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Iran: 16 protesters on trial for December unrest

Iran tries 16 opposition supporters arrested during anti-government protests last month on trial  on charges of rioting and conspiring against the ruling system, Iran reports.
/ Source: The Associated Press

Iran put 16 opposition supporters detained during anti-government protests last month on trial Saturday on charges of rioting and conspiring against the ruling system, Iran's state media reported.

The defendants face charges ranging from plotting against the establishment to violating security regulations, said the official IRNA news agency. Five of those on trial, including two women, were accused of "moharebeh," or defying God, a charge that could carry the death penalty, the semiofficial ISNA news agency reported.

The new prosecutions, coupled with the execution on Thursday of two men accused of involvement in anti-government groups, could mark an attempt by Iran's hard-line leaders to intimidate the opposition before a new round of street demonstrations expected in February.

Those who stood trial Saturday — including a follower of the Baha'i faith, an alleged communist and a student activist — were detained during anti-government demonstrations on Dec. 27. At least eight people were killed and hundreds more were arrested in those rallies, during which opposition activists and security forces clashed. The violence was the worst since authorities launched a harsh crackdown immediately after Iran's disputed presidential election in June.

The protesters have presented Iran's cleric-led establishment with its biggest challenge since the 1979 revolution despite a brutal crackdown that has left hundreds imprisoned.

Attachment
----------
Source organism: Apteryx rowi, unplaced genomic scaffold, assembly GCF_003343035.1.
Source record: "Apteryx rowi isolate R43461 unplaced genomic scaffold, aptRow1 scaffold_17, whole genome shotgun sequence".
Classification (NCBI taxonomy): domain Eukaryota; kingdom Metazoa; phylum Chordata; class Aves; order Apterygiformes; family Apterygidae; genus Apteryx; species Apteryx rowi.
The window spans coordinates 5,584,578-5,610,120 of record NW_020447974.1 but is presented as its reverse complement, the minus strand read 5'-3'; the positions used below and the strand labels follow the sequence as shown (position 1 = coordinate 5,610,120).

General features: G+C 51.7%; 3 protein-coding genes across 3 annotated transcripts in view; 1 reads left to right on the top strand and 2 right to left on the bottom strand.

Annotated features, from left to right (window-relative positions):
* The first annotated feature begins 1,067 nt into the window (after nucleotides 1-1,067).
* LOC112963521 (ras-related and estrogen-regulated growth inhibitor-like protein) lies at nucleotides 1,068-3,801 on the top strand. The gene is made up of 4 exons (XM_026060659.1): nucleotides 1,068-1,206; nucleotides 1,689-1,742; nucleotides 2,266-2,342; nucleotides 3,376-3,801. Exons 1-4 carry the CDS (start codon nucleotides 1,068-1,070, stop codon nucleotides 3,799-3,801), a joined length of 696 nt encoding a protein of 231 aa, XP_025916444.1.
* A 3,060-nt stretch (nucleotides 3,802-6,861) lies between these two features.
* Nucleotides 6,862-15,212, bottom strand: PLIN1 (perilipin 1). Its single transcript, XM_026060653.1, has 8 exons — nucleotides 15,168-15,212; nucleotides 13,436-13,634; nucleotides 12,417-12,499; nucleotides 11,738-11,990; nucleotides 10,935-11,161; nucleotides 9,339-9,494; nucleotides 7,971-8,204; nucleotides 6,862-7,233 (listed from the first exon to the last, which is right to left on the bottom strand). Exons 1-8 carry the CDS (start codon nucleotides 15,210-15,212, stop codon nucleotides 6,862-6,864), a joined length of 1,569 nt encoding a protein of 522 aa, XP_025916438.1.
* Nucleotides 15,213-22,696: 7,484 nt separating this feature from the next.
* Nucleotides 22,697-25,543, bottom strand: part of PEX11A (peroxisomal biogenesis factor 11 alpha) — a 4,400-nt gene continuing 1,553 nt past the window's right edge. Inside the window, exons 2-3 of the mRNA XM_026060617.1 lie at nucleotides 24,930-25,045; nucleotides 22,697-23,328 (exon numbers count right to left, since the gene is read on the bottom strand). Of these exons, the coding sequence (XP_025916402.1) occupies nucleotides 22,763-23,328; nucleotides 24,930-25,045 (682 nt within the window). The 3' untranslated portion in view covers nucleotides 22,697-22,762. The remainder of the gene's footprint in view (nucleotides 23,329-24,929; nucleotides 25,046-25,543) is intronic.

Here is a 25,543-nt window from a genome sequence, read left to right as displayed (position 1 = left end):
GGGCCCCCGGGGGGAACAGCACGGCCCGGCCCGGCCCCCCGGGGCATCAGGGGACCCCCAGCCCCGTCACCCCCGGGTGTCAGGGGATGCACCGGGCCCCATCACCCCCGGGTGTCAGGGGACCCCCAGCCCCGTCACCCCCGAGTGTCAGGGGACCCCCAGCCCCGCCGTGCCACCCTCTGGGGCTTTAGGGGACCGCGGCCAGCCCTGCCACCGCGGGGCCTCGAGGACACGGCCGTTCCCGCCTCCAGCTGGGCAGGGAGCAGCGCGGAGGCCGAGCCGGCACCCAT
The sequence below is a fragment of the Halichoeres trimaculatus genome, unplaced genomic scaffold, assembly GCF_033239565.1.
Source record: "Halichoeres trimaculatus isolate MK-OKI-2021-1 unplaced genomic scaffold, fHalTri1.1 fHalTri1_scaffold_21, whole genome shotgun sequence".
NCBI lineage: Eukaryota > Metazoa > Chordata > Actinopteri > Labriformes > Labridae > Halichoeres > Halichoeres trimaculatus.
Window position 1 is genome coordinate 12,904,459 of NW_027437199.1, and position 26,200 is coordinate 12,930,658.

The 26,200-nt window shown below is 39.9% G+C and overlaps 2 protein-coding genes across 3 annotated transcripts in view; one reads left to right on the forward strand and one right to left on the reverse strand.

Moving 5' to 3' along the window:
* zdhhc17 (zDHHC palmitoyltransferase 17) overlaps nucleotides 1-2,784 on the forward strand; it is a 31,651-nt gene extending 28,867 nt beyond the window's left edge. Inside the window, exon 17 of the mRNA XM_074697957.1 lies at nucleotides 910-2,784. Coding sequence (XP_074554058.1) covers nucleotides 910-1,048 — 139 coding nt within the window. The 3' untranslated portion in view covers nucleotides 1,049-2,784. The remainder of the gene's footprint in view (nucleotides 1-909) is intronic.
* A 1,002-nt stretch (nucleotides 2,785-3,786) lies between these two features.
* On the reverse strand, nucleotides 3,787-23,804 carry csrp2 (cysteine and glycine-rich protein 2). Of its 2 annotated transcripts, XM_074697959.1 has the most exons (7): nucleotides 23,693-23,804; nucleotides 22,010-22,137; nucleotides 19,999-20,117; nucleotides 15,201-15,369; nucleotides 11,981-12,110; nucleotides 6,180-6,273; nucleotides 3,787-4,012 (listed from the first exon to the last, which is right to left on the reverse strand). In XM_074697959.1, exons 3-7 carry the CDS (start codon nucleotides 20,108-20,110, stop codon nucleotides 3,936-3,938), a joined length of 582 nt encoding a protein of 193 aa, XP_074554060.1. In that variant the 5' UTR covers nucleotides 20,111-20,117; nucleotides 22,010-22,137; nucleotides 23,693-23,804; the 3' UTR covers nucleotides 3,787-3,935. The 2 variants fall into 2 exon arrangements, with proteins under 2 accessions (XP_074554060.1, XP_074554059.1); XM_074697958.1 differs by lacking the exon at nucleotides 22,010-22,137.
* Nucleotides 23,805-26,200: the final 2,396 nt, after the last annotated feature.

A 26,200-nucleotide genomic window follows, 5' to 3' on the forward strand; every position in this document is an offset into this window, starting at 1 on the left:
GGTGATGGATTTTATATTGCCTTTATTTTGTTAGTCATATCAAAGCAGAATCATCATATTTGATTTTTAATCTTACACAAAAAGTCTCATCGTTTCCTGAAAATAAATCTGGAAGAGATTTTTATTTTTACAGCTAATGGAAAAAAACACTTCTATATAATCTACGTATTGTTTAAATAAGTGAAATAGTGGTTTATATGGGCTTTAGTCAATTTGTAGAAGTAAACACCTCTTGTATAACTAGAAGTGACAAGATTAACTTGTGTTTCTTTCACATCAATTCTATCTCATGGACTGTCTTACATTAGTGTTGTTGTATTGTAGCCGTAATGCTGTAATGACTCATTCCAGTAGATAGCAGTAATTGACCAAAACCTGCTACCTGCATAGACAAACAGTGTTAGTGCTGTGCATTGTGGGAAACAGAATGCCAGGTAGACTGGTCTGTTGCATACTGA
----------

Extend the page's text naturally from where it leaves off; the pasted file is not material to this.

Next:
IRNA quoted a prosecutor identified only by the last name of Farahani as saying in court that some of the defendants had confessed to spying, planning bomb attacks and damaging public and private property. He also said some of the defendants had sent videos of the clashes between protesters and Iranian police to "foreign hostile networks," IRNA reported.

Human rights groups have cautioned that such confessions are often made under duress in Iran.

The ISNA news agency quoted the student activist on trial, who was not named, as telling the court Saturday that he had given interviews to the foreign media about the protests since the "doors of the domestic media are closed to us."

Iranian authorities have banned many newspapers and news Web sites and detained many opposition journalists after the election.

Quashing opposition
The new trial comes amid a sweeping crackdown by Iran's clerical leaders against opposition activists in a bid to crush the challenge that has emerged to their rule in the wake of President Mahmoud Ahmadinejad's disputed re-election in June. The opposition says Ahmadinejad's victory was fraudulent.

Iran's hard-line government has quashed opposition rallies and tried more than 100 political activists in a mass trial that started in August, sentencing 11 people to death and more than 80 people to prison terms ranging from six months to 15 years.

On Thursday, authorities hanged two men who had been convicted of belonging to "counterrevolutionary and monarchist groups," plotting to overthrow "the Islamic establishment" and planning assassinations and bombings.

The men were arrested months before the election. But they were brought before judges in the same mass trial that started in August in an attempt by the leadership to show that the political opposition is in league with violent armed groups in a foreign-backed plot to overthrow the Islamic system.

Iran's main opposition leaders, Mir Hossein Mousavi and Mahdi Karroubi, denounced the executions and said they were likely meant to scare people into staying away from the planned Feb. 11 demonstrations, according to the pro-reform Web site Sahamnews.

After meeting Saturday, the two opposition leaders — both of whom ran against Ahmadinejad in June — urged people to turn out for next month's rallies.

The planned demonstrations are meant to coincide with anniversary of the 1979 Islamic Revolution. A display of opposition numbers on the most hallowed day in the Iranian political calendar would mark a stinging symbolic challenge to the clerical leadership.

Authorities have vowed a punishing response.